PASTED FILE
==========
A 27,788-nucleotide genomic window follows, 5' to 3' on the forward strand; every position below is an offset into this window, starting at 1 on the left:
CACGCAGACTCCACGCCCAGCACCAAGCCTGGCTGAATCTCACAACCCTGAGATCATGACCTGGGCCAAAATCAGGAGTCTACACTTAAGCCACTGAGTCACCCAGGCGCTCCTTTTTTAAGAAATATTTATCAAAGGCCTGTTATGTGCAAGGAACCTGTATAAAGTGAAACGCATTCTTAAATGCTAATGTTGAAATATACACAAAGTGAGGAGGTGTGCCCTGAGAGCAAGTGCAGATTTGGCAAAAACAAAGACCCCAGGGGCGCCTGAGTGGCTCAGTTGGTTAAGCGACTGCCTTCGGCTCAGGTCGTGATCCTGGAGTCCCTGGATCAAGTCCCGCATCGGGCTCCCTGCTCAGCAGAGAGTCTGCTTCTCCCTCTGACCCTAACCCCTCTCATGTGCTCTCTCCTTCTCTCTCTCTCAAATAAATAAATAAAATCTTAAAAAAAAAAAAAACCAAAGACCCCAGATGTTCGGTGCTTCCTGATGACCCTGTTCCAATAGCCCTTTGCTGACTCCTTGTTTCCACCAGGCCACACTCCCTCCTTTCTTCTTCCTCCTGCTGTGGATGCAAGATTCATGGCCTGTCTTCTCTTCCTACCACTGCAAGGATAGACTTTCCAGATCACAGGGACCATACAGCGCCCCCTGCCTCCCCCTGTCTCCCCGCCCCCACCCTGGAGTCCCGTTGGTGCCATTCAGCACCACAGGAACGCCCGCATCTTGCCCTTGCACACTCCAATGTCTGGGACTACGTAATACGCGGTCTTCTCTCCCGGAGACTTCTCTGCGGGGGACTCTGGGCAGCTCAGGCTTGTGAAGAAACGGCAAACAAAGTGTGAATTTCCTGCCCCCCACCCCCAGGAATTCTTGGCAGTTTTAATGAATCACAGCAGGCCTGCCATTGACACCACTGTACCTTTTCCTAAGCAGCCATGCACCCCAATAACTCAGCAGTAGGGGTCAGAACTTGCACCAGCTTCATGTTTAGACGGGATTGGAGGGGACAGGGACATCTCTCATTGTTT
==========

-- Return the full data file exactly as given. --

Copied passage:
A 27,788-nucleotide genomic window follows, 5' to 3' on the forward strand; every position below is an offset into this window, starting at 1 on the left:
CACGCAGACTCCACGCCCAGCACCAAGCCTGGCTGAATCTCACAACCCTGAGATCATGACCTGGGCCAAAATCAGGAGTCTACACTTAAGCCACTGAGTCACCCAGGCGCTCCTTTTTTAAGAAATATTTATCAAAGGCCTGTTATGTGCAAGGAACCTGTATAAAGTGAAACGCATTCTTAAATGCTAATGTTGAAATATACACAAAGTGAGGAGGTGTGCCCTGAGAGCAAGTGCAGATTTGGCAAAAACAAAGACCCCAGGGGCGCCTGAGTGGCTCAGTTGGTTAAGCGACTGCCTTCGGCTCAGGTCGTGATCCTGGAGTCCCTGGATCAAGTCCCGCATCGGGCTCCCTGCTCAGCAGAGAGTCTGCTTCTCCCTCTGACCCTAACCCCTCTCATGTGCTCTCTCCTTCTCTCTCTCTCAAATAAATAAATAAAATCTTAAAAAAAAAAAAAACCAAAGACCCCAGATGTTCGGTGCTTCCTGATGACCCTGTTCCAATAGCCCTTTGCTGACTCCTTGTTTCCACCAGGCCACACTCCCTCCTTTCTTCTTCCTCCTGCTGTGGATGCAAGATTCATGGCCTGTCTTCTCTTCCTACCACTGCAAGGATAGACTTTCCAGATCACAGGGACCATACAGCGCCCCCTGCCTCCCCCTGTCTCCCCGCCCCCACCCTGGAGTCCCGTTGGTGCCATTCAGCACCACAGGAACGCCCGCATCTTGCCCTTGCACACTCCAATGTCTGGGACTACGTAATACGCGGTCTTCTCTCCCGGAGACTTCTCTGCGGGGGACTCTGGGCAGCTCAGGCTTGTGAAGAAACGGCAAACAAAGTGTGAATTTCCTGCCCCCCACCCCCAGGAATTCTTGGCAGTTTTAATGAATCACAGCAGGCCTGCCATTGACACCACTGTACCTTTTCCTAAGCAGCCATGCACCCCAATAACTCAGCAGTAGGGGTCAGAACTTGCACCAGCTTCATGTTTAGACGGGATTGGAGGGGACAGGGACATCTCTCATTGTTT